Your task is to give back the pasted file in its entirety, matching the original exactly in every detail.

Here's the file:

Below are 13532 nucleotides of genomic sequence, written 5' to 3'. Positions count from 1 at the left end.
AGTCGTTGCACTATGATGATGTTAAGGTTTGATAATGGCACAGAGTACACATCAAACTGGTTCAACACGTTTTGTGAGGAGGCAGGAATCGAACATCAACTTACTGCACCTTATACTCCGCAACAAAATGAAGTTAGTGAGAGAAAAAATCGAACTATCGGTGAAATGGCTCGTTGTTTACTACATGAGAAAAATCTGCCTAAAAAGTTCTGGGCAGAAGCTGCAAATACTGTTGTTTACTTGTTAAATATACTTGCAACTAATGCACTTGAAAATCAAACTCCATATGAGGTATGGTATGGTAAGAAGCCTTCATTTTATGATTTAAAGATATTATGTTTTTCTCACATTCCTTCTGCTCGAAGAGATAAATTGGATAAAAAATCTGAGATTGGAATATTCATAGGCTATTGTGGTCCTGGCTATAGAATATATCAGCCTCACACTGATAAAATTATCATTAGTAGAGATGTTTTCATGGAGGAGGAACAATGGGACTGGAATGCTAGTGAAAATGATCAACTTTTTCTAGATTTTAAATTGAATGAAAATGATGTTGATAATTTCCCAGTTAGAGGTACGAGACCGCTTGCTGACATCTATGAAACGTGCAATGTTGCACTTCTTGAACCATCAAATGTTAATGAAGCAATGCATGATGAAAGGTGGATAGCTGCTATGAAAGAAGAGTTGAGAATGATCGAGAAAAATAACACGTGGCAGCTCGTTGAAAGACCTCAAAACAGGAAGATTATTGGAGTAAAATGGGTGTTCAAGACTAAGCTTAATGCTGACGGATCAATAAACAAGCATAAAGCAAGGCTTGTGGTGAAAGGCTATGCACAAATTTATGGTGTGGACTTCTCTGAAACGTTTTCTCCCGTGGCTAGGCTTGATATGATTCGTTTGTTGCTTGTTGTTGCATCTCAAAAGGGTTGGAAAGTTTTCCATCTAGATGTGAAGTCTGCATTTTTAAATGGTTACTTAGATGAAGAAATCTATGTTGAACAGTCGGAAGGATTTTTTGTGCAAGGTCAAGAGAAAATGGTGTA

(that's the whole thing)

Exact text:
Below are 13532 nucleotides of genomic sequence, written 5' to 3'. Positions count from 1 at the left end.
AGTCGTTGCACTATGATGATGTTAAGGTTTGATAATGGCACAGAGTACACATCAAACTGGTTCAACACGTTTTGTGAGGAGGCAGGAATCGAACATCAACTTACTGCACCTTATACTCCGCAACAAAATGAAGTTAGTGAGAGAAAAAATCGAACTATCGGTGAAATGGCTCGTTGTTTACTACATGAGAAAAATCTGCCTAAAAAGTTCTGGGCAGAAGCTGCAAATACTGTTGTTTACTTGTTAAATATACTTGCAACTAATGCACTTGAAAATCAAACTCCATATGAGGTATGGTATGGTAAGAAGCCTTCATTTTATGATTTAAAGATATTATGTTTTTCTCACATTCCTTCTGCTCGAAGAGATAAATTGGATAAAAAATCTGAGATTGGAATATTCATAGGCTATTGTGGTCCTGGCTATAGAATATATCAGCCTCACACTGATAAAATTATCATTAGTAGAGATGTTTTCATGGAGGAGGAACAATGGGACTGGAATGCTAGTGAAAATGATCAACTTTTTCTAGATTTTAAATTGAATGAAAATGATGTTGATAATTTCCCAGTTAGAGGTACGAGACCGCTTGCTGACATCTATGAAACGTGCAATGTTGCACTTCTTGAACCATCAAATGTTAATGAAGCAATGCATGATGAAAGGTGGATAGCTGCTATGAAAGAAGAGTTGAGAATGATCGAGAAAAATAACACGTGGCAGCTCGTTGAAAGACCTCAAAACAGGAAGATTATTGGAGTAAAATGGGTGTTCAAGACTAAGCTTAATGCTGACGGATCAATAAACAAGCATAAAGCAAGGCTTGTGGTGAAAGGCTATGCACAAATTTATGGTGTGGACTTCTCTGAAACGTTTTCTCCCGTGGCTAGGCTTGATATGATTCGTTTGTTGCTTGTTGTTGCATCTCAAAAGGGTTGGAAAGTTTTCCATCTAGATGTGAAGTCTGCATTTTTAAATGGTTACTTAGATGAAGAAATCTATGTTGAACAGTCGGAAGGATTTTTTGTGCAAGGTCAAGAGAAAATGGTGTA